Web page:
Now they’re washing and painting smoke-damaged buildings and constructing a small barn at Enchanted Hills Camp in the mountains northwest of the city of Napa. The goal is to have a section of the 311-acre property ready for campers this summer.
The young men and women come from different states and different life situations. Some have gone to college, some have yet to attend. They joined a federal community service program with about 80,000 participants annually.
Caroline Miller, 18, said that, whatever their diverse backgrounds, the team members at Enchanted Hills want to help.
“Our hearts are in the same place,” she said.
The Nuns fire charged down Mount Veeder on Oct. 10 through parts of the Enchanted Hills property. Part of the lower camp still has a smoky smell. Camp buildings there are heaps of wreckage near blackened trees.
AmeriCorps participants do little fire recovery work in the lower camp. Experienced contractors overseen by the U.S. Army Corps of Engineers will haul away the burned-out structures.
The fire wreaked far less havoc in the upper camp, where many buildings remain. That’s where the AmeriCorps group is hard at work. On Wednesday, team members began putting up the framing for a two-donkey barn.
Wood for the barn comes from fire-damaged redwoods, Miller said. A local resident has a portable mill and turned the wood into lumber. The barn’s tin siding will come from a building destroyed in the fire.
All of this makes the barn a kind of Nuns fire destruction recycling project.
Miller comes from a rural Virginia town, and prior to her AmeriCorps experience had never traveled west of West Virginia. She applied for AmeriCorps in part because a friend had gone through the program and Miller saw how the experience changed her.
“She changed – especially just the slowness of her temper,” Miller said. “The way she talked to other people. We’re breathing, living, cooking with the same 12 people for a whole year.”
The team members are living in surviving Enchanted Hills Camp buildings.
“We only get off the mountain area every two weeks,” Miller said. “We’re kind of everything for each other.”
Tynia Goldensoph, 23, comes from Wisconsin and has one semester left at the University of Wisconsin Stevens Point.
“I wanted to take a break, to do something positive and productive before I decide what to do after college,” she said.
Both Goldensoph and Miller remember seeing news reports last October about the Napa fires. The team was assigned to the Hurricane Harvey recovery in Texas, but Goldensoph said members had a hunch they could be headed to California next.
Enchanted Hills Camp has hosted AmeriCorps teams during the winter for several years. The teams usually concentrate on making camp improvements, such as finishing deck railings and working on horse trail fencing.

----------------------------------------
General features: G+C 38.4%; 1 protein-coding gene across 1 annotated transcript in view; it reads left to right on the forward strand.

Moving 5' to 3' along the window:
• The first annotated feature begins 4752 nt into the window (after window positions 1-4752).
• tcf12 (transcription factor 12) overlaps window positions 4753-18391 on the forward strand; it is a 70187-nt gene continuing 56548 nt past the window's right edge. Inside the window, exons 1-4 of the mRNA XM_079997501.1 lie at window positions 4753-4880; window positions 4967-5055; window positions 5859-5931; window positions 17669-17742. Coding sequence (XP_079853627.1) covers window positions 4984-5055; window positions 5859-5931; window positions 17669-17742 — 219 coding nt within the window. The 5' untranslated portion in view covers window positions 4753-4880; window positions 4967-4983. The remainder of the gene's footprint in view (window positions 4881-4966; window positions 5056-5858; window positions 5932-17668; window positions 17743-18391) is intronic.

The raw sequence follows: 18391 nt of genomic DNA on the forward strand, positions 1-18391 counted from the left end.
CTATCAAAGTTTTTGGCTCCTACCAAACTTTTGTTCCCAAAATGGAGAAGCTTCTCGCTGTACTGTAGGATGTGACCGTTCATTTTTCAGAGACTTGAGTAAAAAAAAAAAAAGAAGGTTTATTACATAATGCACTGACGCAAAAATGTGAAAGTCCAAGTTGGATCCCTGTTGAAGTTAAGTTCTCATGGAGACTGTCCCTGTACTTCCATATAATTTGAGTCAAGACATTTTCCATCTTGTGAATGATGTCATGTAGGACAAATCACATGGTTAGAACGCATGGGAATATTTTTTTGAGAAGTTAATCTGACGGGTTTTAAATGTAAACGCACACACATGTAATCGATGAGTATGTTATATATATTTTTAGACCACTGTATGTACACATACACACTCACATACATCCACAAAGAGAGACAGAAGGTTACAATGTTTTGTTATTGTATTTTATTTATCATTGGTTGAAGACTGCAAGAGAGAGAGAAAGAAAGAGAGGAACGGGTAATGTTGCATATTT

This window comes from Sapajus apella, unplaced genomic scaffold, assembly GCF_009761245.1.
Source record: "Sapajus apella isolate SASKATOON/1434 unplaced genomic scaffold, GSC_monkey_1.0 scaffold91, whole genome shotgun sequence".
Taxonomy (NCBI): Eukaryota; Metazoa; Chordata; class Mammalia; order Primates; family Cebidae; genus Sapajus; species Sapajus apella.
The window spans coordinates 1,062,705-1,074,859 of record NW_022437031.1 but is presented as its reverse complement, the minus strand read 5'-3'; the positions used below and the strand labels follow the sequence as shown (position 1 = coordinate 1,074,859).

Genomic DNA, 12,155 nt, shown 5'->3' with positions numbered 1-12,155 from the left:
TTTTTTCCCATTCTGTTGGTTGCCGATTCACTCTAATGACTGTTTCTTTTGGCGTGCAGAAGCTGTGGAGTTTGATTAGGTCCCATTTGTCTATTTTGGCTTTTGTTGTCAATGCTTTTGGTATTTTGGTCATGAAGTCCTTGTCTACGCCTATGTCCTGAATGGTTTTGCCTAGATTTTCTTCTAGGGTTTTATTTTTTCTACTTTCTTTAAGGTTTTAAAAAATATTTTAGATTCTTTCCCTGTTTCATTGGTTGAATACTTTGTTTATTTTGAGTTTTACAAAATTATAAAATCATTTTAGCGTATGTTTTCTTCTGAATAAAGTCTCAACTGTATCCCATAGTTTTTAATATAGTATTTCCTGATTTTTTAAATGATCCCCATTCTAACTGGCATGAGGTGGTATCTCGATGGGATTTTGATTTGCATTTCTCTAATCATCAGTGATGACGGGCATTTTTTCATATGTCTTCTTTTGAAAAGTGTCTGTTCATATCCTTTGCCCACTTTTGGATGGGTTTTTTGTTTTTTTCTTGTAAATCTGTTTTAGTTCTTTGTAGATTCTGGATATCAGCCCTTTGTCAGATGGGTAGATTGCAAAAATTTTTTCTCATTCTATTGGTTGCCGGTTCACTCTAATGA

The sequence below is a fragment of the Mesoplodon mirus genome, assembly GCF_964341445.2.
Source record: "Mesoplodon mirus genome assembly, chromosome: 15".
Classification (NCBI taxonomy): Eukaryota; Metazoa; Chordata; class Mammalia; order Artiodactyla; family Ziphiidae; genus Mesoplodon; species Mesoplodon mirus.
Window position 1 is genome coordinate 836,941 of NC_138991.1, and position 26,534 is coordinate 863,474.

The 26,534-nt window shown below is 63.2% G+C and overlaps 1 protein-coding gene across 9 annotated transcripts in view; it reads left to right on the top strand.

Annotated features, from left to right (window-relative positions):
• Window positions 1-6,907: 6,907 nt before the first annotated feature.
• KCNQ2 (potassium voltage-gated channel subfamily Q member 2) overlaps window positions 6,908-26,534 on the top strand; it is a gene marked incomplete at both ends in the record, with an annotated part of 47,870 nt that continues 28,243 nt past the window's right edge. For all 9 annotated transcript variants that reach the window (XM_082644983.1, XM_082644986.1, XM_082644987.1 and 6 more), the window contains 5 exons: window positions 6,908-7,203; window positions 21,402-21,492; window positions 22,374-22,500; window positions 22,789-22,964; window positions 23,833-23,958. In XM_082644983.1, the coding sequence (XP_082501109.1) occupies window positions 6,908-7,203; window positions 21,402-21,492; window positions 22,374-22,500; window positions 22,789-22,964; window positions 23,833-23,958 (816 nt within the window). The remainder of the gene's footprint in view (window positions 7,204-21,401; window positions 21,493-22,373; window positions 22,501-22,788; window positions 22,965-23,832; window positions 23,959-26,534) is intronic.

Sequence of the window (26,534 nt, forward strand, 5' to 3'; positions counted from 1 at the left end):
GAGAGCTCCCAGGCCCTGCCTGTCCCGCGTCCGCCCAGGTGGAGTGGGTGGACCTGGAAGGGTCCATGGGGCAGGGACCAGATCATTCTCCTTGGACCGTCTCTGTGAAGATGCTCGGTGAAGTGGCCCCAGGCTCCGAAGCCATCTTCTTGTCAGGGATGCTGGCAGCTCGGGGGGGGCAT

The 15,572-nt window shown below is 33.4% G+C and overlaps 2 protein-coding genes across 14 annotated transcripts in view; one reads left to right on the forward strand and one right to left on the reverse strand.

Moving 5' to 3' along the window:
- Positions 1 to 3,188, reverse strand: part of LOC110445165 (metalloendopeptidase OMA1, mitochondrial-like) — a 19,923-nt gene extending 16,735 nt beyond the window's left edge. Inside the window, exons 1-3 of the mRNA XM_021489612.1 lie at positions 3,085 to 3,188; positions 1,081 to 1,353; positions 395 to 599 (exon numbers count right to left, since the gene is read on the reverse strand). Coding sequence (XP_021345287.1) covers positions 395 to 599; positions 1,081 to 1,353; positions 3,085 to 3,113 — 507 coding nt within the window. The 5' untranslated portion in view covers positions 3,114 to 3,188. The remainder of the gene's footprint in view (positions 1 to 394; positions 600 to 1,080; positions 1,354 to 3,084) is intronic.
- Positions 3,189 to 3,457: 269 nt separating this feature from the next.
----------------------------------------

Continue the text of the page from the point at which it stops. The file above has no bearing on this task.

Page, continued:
AmeriCorps wasn’t going to come to Enchanted Hills this year, though. The need was too great in Florida and Texas in the wake of hurricanes.
“Once the Northern California fires took place, all of a sudden we became an emergency area,” said Anthony Fletcher, the camp director. “So they were able to send a team to help with our cleanup project. We’re extremely grateful for that.”
That relationship built in past years with AmeriCorps paid off. Fletcher said AmeriCorps contacted Enchanted Hills Camp to see if help was needed.
AmeriCorps participants receive something in return for their 10 months of service. Miller said they earn a $6,000 education award. They earn a $150 stipend every two weeks. Their room and board is covered.
Some rewards transcend the material.
“It’s really nice to be doing something important every day with your two hands,” Miller said.
Enchanted Hills Camp is run by LightHouse for the Blind and Visually Impaired. A history provided by the group says Enchanted Hills was founded in 1950 as the first camp for the blind west of the Mississippi River. It offers such confidence-building opportunities as exploring trails and creating team skits.
Thanks in part to the AmeriCorps team, Enchanted Hills could be back in action on a limited basis within a few months. Fletcher said the first session could be a summer camp for blind babies and their families starting June 15.
At one point, the AmeriCorps team left the Enchanted Hills property and hiked to the top of nearby Mount Veeder, where the fire was at its destructive worst. Miller said the landscape looked like a black-and-white movie, with no green.
In contrast, Enchanted Hills Camp still has areas of green grass and trees mixed amid the black. The AmeriCorps volunteers living in the fire zone are not faced with unrelenting bleakness.
“This part of the camp is pretty intact,” Miller said as she stood near the donkey barn site.
And it will look even better when the AmeriCorps team finishes its work on April 6 and heads off to another work site, wherever in the United States that might be.